Regarding the first challenge, i.e. optimizing interventions with vaccinations, the XPRIZE competition is already set up to take into account vaccination policies to a limited extent. The dataset used for this competition, the Oxford COVID-19 Government Response Tracker, contains an intervention category H7, coding for ongoing vaccination efforts (i.e. the extent of population being vaccinated, such as key workers, clinically vulnerable groups, elderly groups, others). Remarkably, this data is available immediately as soon as any such actions are taken in any country---there is no history to be encoded into the dataset first.
How can the vaccine information be taken into account in the competition entries? Technically, the H7 information is background data, similar to obesity rates, demographics, weather, and other supplemental data. Note that although H7 is listed similarly to intervention actions in the Oxford data, it is actually not an intervention that can be prescribed at will (e.g., full vaccination of everyone may be desirable but not possible). Instead, H7 indicates a level of existing vaccination efforts, similar to other background variables. The predictor and prescriptor models can use it as additional input, and change their output accordingly. Note, however, that similarly to other background information, H7 cannot be updated once the predictor or prescriptor evaluation period has started in the competition---it only forms an informed starting point for the roll-outs.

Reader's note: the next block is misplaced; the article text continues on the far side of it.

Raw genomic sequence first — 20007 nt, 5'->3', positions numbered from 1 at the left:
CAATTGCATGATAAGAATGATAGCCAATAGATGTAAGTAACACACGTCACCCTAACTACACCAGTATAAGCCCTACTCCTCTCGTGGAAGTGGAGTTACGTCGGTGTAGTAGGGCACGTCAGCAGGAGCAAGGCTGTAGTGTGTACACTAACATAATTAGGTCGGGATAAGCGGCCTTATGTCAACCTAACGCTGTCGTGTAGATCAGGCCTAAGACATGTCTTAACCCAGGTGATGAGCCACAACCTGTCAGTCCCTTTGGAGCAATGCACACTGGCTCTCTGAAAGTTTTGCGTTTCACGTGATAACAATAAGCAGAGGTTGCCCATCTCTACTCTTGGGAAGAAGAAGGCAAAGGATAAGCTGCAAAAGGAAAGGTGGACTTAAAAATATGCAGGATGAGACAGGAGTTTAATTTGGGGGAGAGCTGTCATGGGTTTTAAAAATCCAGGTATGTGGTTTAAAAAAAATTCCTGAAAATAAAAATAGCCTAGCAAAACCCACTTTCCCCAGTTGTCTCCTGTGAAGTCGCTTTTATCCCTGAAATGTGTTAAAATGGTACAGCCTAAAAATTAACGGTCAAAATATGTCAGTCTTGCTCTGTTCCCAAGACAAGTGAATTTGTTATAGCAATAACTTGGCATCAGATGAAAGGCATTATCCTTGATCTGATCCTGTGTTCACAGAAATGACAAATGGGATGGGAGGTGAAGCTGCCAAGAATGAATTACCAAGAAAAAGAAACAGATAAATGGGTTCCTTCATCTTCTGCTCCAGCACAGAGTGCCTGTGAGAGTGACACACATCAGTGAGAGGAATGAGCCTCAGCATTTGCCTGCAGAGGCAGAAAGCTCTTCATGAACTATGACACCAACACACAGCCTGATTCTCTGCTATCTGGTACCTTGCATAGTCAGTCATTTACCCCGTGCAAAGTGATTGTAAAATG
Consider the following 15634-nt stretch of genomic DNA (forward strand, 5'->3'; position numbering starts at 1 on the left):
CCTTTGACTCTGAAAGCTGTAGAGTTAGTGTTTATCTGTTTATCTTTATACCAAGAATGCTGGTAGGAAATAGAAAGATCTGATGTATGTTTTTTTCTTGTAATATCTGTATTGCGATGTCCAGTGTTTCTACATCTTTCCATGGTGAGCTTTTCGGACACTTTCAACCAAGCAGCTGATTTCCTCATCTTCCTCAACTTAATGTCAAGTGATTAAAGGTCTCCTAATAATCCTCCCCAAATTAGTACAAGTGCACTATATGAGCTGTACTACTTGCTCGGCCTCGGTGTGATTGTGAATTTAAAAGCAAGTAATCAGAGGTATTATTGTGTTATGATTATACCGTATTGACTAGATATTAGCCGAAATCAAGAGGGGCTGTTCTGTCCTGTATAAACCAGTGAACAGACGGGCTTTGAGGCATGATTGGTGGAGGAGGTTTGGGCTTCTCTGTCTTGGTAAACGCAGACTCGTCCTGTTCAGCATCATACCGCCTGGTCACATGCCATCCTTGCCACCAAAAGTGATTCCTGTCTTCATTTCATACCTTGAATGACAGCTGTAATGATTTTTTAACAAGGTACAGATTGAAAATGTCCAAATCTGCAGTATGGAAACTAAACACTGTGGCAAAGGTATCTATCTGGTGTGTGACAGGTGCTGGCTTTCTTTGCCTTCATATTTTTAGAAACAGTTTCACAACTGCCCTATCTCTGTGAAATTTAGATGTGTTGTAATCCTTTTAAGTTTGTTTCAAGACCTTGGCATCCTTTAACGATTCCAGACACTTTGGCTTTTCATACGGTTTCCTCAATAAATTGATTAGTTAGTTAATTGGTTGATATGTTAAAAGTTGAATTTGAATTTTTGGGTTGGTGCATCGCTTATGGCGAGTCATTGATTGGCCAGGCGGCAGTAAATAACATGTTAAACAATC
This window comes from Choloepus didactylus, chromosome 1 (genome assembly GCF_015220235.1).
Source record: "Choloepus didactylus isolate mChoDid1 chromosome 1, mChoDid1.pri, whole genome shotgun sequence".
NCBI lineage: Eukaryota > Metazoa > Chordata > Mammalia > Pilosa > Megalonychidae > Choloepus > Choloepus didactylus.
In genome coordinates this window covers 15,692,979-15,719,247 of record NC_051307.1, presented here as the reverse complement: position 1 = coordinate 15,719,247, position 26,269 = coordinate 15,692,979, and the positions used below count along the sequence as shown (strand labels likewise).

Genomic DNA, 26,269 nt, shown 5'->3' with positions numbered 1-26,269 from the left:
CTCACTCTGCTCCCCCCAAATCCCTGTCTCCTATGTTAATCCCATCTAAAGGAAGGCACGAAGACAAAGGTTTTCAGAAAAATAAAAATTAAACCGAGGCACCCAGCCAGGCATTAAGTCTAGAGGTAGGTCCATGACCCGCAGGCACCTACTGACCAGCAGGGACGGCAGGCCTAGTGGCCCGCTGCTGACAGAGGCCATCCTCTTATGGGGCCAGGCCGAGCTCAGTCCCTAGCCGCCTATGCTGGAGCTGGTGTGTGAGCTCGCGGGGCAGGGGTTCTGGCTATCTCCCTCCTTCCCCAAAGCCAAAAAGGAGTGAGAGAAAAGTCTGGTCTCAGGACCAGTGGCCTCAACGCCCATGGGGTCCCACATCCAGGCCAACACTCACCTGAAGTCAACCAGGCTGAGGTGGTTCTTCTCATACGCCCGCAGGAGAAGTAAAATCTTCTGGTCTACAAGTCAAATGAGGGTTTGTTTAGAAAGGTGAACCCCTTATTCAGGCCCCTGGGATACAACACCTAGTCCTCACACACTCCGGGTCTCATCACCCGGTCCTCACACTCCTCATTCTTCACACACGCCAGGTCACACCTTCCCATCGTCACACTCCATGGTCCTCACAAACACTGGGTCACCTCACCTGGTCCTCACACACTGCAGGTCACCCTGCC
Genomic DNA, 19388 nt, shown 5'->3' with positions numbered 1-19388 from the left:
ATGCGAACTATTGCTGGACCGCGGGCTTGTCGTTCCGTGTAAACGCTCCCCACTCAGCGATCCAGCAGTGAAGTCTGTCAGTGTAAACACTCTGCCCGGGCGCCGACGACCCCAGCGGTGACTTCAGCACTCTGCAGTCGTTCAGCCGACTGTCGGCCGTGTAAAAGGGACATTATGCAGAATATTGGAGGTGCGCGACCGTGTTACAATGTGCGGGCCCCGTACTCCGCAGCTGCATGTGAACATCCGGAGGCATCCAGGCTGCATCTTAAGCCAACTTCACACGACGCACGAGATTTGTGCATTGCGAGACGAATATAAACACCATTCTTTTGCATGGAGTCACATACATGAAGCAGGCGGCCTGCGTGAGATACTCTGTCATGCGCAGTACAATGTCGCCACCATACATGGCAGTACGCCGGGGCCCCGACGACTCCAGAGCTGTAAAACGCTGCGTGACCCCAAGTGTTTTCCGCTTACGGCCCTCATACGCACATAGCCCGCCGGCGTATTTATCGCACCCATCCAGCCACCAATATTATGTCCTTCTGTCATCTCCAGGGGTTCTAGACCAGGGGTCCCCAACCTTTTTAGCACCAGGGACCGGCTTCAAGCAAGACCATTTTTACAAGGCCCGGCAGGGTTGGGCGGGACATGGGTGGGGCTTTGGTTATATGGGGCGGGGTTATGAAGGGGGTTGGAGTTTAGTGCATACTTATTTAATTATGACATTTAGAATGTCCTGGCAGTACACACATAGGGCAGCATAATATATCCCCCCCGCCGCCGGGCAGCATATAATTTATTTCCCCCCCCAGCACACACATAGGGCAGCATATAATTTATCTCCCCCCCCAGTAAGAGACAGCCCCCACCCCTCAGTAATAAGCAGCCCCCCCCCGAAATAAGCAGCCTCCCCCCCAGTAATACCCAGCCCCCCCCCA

While it is possible to be prepared for H7 in this way, the vaccination information is unlikely to affect the course of the competition significantly. The amount of data will be limited for several months -- only a few countries will be able to start their vaccination programs, vaccinate only a small subset of the population, and it will take several weeks for the vaccinations to become effective. The effect will probably first be seen in deaths and hospitalizations, and months later in the number of cases. By the time the competition concludes in February, vaccinations are just beginning to have a discernible effect.